As Editors-in-Chief of Cancer Discovery, it has been thrilling to follow this revolution in both the understanding and the treatment of cancer as cutting-edge manuscripts from basic, translational, and clinical research have arrived at the journal. Given the increasingly rapid rate of progress in this field, our approach from the journal's onset—and what we hope has been one of Cancer Discovery's most significant contributions to the cancer research community—has been to move only manuscripts that meet our criteria for novelty, significance, and clinical relevance into the peer-review process and to only consider manuscripts through one round of experimental revision to avoid unproductive and time-consuming review and revision processes. We do our best to serve the community by ensuring that papers that provide a significant advance are reviewed as rapidly as possible and, importantly, to work closely with authors to publish papers in a timely fashion.
It has been extremely gratifying to watch the growth of the journal, and in just 10 short years, Cancer Discovery has become the preeminent venue for basic, translational, and clinical cancer research and news. This is in large part due to our founding co–Editor-in-Chief, the late José Baselga, a true visionary with a keen sense for the types of preclinical and clinical studies that were most likely to benefit patients. Our founding Executive Editors, Mark Landis and Judy Quong, also made enduring contacts with the community from the journal's inception and laid much of the groundwork for the journal's success. We are grateful to our current team of Editors, including Robert Kruger, Elizabeth McKenna, Michele Hartsough, I-Mei Siu, and Avital Lev, who decide which manuscripts to review and work closely with authors and reviewers to shepherd papers through the editorial process. We are also extremely thankful to our group of external Scientific Editors who serve in an advisory role and who have supported the journal since its inception. Our News and Research Watch sections have served as important resources for the community, and we are grateful to Suzanne Rose, Catherine Caruso, and Nicole Haloupek for their efforts to keep readers updated on the latest developments in the field. Finally, we could not continue to present Cancer Discovery to the community without the support of numerous AACR colleagues and AACR Publications staff, particularly Ingrid Lin and Julie Ehlers—it truly takes a village to run a successful journal.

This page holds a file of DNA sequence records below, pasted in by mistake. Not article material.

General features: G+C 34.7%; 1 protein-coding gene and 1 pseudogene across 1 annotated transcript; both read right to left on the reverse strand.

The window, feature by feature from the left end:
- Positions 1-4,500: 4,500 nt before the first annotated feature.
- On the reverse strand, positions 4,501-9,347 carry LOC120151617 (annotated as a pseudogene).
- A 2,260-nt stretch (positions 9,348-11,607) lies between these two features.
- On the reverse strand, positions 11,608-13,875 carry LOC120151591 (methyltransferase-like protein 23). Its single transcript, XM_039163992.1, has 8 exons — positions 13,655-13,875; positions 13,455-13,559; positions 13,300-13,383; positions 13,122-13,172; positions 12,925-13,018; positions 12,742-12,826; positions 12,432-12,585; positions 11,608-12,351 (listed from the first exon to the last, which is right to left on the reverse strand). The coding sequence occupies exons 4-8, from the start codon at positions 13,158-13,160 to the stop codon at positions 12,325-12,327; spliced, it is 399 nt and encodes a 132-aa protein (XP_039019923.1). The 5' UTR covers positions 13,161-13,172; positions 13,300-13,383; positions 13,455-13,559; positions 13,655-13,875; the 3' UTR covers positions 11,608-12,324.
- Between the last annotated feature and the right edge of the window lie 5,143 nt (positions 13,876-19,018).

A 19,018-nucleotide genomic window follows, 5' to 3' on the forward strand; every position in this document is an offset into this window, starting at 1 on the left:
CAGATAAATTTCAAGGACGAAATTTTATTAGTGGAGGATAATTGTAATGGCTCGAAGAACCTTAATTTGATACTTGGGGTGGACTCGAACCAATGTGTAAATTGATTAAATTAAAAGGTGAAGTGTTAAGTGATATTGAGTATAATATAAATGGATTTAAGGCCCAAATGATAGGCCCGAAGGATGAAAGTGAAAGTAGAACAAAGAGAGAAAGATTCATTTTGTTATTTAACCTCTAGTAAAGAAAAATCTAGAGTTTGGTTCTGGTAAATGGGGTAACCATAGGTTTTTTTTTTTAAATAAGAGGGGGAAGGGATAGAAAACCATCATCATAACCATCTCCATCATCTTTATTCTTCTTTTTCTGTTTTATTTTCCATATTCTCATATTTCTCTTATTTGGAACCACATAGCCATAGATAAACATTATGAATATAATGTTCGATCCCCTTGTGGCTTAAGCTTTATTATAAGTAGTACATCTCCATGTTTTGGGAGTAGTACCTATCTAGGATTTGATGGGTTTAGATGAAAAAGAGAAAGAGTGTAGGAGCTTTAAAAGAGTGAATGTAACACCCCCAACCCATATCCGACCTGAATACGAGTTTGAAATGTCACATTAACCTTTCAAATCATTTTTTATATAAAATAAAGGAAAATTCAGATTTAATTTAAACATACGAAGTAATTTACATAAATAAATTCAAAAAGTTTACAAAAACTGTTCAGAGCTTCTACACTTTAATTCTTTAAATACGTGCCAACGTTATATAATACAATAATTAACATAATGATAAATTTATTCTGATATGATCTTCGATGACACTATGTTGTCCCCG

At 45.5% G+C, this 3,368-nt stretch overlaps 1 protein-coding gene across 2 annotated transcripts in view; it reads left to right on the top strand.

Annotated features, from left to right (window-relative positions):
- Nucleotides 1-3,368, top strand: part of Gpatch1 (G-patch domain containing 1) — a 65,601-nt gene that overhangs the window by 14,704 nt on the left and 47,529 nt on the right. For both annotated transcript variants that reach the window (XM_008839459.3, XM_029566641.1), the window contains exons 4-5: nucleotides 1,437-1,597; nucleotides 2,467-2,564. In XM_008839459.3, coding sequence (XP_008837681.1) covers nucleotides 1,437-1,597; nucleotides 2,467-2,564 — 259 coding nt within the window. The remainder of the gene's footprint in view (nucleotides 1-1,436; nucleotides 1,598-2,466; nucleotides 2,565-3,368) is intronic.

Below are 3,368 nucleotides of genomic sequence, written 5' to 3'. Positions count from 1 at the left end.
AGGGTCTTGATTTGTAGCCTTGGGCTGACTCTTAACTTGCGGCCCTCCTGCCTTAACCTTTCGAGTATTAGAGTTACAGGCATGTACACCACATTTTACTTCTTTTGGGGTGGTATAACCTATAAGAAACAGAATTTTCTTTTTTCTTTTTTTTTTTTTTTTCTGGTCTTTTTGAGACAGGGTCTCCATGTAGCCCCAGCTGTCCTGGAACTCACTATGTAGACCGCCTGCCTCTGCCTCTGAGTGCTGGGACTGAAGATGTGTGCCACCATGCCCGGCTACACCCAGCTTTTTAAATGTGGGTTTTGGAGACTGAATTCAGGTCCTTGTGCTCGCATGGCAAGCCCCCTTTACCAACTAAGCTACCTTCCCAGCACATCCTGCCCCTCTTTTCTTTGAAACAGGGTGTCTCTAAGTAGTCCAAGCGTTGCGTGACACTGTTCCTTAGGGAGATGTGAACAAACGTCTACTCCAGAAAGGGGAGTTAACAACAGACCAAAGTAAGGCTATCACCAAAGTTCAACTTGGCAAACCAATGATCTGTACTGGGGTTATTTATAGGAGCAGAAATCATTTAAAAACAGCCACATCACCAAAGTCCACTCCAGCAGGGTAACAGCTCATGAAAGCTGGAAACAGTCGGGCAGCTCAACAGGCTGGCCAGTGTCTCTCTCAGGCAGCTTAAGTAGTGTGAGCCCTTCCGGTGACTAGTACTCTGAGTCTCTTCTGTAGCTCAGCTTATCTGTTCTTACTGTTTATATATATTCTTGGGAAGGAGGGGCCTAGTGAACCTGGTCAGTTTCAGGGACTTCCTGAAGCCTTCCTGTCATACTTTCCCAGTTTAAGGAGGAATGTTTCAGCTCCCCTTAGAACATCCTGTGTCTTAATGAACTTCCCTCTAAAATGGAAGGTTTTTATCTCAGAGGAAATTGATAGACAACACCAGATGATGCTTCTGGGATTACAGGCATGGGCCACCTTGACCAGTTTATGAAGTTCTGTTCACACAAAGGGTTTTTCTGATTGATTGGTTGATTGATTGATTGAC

We look forward to celebrating the 10th anniversary of Cancer Discovery with you throughout the year, and we hope you enjoy our special reviews issue as well as content we will be sharing throughout the year highlighting some of the most impactful work published in the journal over the past decade. We also hope you will join us for our upcoming 10th Anniversary Symposium to be held virtually June 21–22, 2021, which we intend to be a forward-looking discussion of emerging topics in cancer research and therapy. We close the first decade of Cancer Discovery with gratitude to our authors, reviewers, editors, and readers and excitement for the opportunity to continue to serve the research community and advance breakthroughs to benefit patients for decades to come.
L.A. Diaz is a member of the board of directors of Personal Genome Diagnostics (PGDx) and Jounce Therapeutics. He is a compensated consultant to PGDx, 4Paws (PetDx), Innovatus CP, Se'er, Kinnate, and Neophore. He is an uncompensated consultant for Merck but has received research support for clinical trials from Merck. He is an inventor of multiple licensed patents related to technology for circulating tumor DNA analyses and mismatch repair deficiency for diagnosis and therapy from Johns Hopkins University. Some of these licenses and relationships are associated with equity or royalty payments directly to him and to Johns Hopkins University. He holds equity in PGDx, Jounce Therapeutics, Thrive Earlier Detection, Se'er, Kinnate. and Neophore. L.C. Cantley is a consultant for Cell Signaling Technologies, Agios, Volastra, Faeth, Larkspur, Scorpion, and EIP Pharmaceuticals. He is a stockholder of Petra Pharmaceuticals, Agios, Cell Signaling Technologies, Volastra, Faeth, Scorpion, Larkspur, Geode, and EIP Pharmaceuticals. In addition, L.C. Cantley's wife is on the Board of Directors of Bristol Myers Squibb and has stock in this company.